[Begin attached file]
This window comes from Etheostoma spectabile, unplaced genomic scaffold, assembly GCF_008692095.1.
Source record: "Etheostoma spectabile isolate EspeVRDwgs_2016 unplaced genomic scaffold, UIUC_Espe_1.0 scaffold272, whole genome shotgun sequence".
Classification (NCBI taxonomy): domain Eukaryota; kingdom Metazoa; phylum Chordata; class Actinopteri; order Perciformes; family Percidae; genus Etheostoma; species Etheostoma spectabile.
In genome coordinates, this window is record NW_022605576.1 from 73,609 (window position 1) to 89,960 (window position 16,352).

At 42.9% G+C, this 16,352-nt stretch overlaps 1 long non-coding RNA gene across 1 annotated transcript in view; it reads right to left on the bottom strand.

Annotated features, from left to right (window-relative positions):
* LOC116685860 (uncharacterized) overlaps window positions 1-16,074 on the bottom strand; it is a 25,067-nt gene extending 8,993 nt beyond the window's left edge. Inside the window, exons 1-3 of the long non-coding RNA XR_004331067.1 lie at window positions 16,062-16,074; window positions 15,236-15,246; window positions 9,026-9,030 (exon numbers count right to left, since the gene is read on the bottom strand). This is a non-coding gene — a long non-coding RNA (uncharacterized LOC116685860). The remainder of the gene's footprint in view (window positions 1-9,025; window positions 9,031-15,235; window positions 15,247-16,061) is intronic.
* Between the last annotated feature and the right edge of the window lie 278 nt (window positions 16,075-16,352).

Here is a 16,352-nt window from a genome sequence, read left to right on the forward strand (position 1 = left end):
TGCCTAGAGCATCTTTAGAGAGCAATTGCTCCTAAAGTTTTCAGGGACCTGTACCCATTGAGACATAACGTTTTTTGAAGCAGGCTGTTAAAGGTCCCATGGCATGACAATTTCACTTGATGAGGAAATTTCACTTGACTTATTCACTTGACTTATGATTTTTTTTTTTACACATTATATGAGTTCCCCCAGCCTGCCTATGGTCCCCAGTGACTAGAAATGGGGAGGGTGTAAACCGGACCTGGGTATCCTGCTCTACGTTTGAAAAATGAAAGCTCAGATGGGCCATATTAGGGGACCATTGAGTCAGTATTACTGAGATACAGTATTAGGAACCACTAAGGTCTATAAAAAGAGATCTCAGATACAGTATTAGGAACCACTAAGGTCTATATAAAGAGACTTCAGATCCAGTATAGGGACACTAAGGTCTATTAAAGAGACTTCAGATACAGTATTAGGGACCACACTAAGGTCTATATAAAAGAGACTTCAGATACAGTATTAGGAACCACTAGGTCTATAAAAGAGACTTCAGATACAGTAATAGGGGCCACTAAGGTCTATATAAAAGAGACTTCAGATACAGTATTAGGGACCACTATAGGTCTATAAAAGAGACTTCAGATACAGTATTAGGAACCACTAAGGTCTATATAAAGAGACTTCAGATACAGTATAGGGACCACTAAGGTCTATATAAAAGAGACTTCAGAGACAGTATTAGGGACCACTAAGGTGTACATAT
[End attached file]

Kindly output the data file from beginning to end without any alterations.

This window comes from Etheostoma spectabile, unplaced genomic scaffold, assembly GCF_008692095.1.
Source record: "Etheostoma spectabile isolate EspeVRDwgs_2016 unplaced genomic scaffold, UIUC_Espe_1.0 scaffold272, whole genome shotgun sequence".
Classification (NCBI taxonomy): domain Eukaryota; kingdom Metazoa; phylum Chordata; class Actinopteri; order Perciformes; family Percidae; genus Etheostoma; species Etheostoma spectabile.
In genome coordinates, this window is record NW_022605576.1 from 73,609 (window position 1) to 89,960 (window position 16,352).

At 42.9% G+C, this 16,352-nt stretch overlaps 1 long non-coding RNA gene across 1 annotated transcript in view; it reads right to left on the bottom strand.

Annotated features, from left to right (window-relative positions):
* LOC116685860 (uncharacterized) overlaps window positions 1-16,074 on the bottom strand; it is a 25,067-nt gene extending 8,993 nt beyond the window's left edge. Inside the window, exons 1-3 of the long non-coding RNA XR_004331067.1 lie at window positions 16,062-16,074; window positions 15,236-15,246; window positions 9,026-9,030 (exon numbers count right to left, since the gene is read on the bottom strand). This is a non-coding gene — a long non-coding RNA (uncharacterized LOC116685860). The remainder of the gene's footprint in view (window positions 1-9,025; window positions 9,031-15,235; window positions 15,247-16,061) is intronic.
* Between the last annotated feature and the right edge of the window lie 278 nt (window positions 16,075-16,352).

Here is a 16,352-nt window from a genome sequence, read left to right on the forward strand (position 1 = left end):
TGCCTAGAGCATCTTTAGAGAGCAATTGCTCCTAAAGTTTTCAGGGACCTGTACCCATTGAGACATAACGTTTTTTGAAGCAGGCTGTTAAAGGTCCCATGGCATGACAATTTCACTTGATGAGGAAATTTCACTTGACTTATTCACTTGACTTATGATTTTTTTTTTTACACATTATATGAGTTCCCCCAGCCTGCCTATGGTCCCCAGTGACTAGAAATGGGGAGGGTGTAAACCGGACCTGGGTATCCTGCTCTACGTTTGAAAAATGAAAGCTCAGATGGGCCATATTAGGGGACCATTGAGTCAGTATTACTGAGATACAGTATTAGGAACCACTAAGGTCTATAAAAAGAGATCTCAGATACAGTATTAGGAACCACTAAGGTCTATATAAAGAGACTTCAGATCCAGTATAGGGACACTAAGGTCTATTAAAGAGACTTCAGATACAGTATTAGGGACCACACTAAGGTCTATATAAAAGAGACTTCAGATACAGTATTAGGAACCACTAGGTCTATAAAAGAGACTTCAGATACAGTAATAGGGGCCACTAAGGTCTATATAAAAGAGACTTCAGATACAGTATTAGGGACCACTATAGGTCTATAAAAGAGACTTCAGATACAGTATTAGGAACCACTAAGGTCTATATAAAGAGACTTCAGATACAGTATAGGGACCACTAAGGTCTATATAAAAGAGACTTCAGAGACAGTATTAGGGACCACTAAGGTGTACATAT